Mobile Phone Etiquette

Girl hailing a cab whilst on mobile phone

The ways in which this indispensable little gadget can cause offence are legion. Remember, above all, that you are not joined at the hip to this useful device. It is important to be aware at all times of good mobile phone etiquette.

In Public
There are many situations in which using mobiles is inappropriate: they should be switched off in theatres, cinemas, art galleries, or any public space where silence is desired.

Think about what your ringtone says about you: if you're embarrassed by your ringtone in public situations, it's almost certainly the wrong choice.

Ensure that your mobile phone conversation is not disturbing other people. Intimate or difficult conversations are never appropriate in front of others - try and respect your own, and other people's, privacy. 

It is always rude to pay more attention to a mobile than a person in the flesh, so mobiles should always be put away when transacting other business – for example in shops, when buying tickets, at the bank or post office, and so on. If there is an emergency or crisis, always apologise for using a mobile.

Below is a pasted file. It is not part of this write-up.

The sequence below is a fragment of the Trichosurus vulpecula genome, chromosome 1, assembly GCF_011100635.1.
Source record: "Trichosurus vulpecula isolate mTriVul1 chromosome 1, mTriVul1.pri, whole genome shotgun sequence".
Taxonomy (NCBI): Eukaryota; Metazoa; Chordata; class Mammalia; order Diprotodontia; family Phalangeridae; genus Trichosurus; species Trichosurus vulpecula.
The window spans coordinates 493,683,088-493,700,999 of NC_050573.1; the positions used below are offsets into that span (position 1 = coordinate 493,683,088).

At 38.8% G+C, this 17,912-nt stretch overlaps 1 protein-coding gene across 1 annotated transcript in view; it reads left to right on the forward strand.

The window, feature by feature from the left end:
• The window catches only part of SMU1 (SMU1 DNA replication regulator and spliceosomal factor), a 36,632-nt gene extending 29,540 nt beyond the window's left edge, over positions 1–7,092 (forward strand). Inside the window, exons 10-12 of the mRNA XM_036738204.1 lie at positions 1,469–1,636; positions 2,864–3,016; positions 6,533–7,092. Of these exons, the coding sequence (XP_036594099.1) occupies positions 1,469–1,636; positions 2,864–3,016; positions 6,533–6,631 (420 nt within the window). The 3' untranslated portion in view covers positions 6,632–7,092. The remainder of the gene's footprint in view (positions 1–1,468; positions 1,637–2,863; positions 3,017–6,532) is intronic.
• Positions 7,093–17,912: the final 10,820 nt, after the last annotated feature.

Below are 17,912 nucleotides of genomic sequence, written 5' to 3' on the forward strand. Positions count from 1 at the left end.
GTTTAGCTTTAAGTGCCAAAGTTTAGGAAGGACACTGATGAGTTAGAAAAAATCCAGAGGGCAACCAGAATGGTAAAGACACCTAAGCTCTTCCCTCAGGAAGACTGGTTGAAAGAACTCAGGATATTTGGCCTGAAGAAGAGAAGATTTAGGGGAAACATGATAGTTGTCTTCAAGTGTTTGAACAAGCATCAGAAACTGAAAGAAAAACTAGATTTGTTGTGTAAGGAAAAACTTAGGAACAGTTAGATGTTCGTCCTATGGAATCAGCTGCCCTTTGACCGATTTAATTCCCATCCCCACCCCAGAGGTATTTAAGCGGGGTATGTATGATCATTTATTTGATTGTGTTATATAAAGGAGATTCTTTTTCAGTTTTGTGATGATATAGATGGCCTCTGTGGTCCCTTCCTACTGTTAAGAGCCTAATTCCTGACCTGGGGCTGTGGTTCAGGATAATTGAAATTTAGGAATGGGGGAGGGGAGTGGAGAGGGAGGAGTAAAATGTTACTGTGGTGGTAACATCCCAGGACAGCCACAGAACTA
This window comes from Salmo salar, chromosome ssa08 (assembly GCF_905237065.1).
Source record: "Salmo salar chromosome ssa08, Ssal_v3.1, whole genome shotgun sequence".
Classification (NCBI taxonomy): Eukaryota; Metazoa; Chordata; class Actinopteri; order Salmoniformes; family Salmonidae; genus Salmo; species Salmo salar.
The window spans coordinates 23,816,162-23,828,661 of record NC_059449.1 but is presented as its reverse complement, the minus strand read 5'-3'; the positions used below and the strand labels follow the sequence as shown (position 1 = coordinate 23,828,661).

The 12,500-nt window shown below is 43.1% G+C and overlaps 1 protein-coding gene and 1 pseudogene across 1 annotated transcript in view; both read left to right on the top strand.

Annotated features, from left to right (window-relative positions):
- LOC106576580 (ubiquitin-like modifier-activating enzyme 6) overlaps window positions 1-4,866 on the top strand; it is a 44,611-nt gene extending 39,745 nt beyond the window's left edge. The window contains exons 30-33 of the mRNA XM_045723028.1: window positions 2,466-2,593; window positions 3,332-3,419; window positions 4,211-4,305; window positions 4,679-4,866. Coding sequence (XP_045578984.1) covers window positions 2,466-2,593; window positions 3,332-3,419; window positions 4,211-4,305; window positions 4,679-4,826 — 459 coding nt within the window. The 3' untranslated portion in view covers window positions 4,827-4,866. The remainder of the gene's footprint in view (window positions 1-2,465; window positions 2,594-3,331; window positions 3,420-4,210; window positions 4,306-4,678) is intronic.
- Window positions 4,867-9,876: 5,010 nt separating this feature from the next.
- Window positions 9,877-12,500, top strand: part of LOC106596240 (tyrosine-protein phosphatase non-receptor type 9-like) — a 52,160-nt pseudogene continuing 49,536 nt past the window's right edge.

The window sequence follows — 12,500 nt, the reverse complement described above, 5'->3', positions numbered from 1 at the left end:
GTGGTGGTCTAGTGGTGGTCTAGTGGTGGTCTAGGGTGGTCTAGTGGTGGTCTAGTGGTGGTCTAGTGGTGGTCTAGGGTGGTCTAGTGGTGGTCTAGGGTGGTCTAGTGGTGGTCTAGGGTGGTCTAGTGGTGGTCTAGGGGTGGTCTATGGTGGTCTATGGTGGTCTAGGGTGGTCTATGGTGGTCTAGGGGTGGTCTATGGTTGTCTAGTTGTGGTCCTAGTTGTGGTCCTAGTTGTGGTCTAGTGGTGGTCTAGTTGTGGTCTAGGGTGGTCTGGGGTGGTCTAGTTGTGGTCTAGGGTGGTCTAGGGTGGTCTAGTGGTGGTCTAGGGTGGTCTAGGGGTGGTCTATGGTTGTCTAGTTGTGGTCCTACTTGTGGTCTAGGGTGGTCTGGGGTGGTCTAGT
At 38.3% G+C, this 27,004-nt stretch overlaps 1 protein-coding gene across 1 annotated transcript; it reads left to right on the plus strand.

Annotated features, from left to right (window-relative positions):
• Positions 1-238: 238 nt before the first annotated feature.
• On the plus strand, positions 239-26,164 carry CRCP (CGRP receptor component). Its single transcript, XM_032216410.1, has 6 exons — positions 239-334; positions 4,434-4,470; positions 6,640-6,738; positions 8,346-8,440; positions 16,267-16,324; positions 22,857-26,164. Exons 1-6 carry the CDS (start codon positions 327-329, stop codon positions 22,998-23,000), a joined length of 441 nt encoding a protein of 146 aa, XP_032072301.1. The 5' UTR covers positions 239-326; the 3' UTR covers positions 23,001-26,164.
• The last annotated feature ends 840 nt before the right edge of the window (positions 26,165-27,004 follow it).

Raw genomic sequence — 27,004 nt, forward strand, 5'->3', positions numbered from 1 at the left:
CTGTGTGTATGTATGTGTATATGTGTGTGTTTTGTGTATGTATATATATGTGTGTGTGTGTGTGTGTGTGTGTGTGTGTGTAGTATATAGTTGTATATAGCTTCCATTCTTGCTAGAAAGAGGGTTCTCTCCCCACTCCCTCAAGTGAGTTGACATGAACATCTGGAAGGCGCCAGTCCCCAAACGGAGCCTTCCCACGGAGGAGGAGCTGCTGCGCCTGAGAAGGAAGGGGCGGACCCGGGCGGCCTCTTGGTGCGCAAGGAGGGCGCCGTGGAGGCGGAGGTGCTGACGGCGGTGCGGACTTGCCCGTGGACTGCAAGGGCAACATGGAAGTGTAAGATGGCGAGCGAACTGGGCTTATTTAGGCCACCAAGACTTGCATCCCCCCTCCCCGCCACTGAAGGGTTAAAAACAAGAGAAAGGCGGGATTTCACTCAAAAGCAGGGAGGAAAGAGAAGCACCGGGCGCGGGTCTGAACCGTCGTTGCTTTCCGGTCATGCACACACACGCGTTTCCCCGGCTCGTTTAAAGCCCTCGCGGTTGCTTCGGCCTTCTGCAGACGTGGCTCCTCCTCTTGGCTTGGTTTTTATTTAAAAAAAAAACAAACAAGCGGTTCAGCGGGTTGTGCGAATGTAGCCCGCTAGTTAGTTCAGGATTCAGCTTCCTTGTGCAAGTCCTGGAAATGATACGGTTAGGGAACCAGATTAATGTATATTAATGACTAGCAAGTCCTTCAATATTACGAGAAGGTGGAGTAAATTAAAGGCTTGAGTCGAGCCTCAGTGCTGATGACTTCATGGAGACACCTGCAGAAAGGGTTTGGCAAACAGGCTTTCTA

Scrutinising a screen while walking along the street, especially when wearing headphones, may cause accidents or impede other pedestrians. Shouting into hands-free equipment is particularly anti-social and inconsiderate.

If you lose reception, live with it. Refrain from shouting into a dead device, and ring the other person back as soon as you regain it, even if it's only to say goodbye.

On Public Transport
On public transport, avoid conducting loud conversations on a mobile. Respect quiet zones on trains and remember that audible mobile conversations can be distracting for other people. It is therefore imperative, on buses and trains, only to use mobiles when they will not disturb other passengers (for example when neighbours are also talking). 

Social Life
Answering phonecalls, texting, or even repeatedly glancing at the screen in a social situation is never acceptable. 

Mobiles should be put away at the dining table (whether at home or eating out) and calls should only be taken, away from the table, in exceptional circumstances. 

If you are awaiting an important call when meeting someone socially, explain at the outset that you will have to take the call, and apologise in advance. Otherwise, excuse yourself and withdraw somewhere private to make or receive calls.

 

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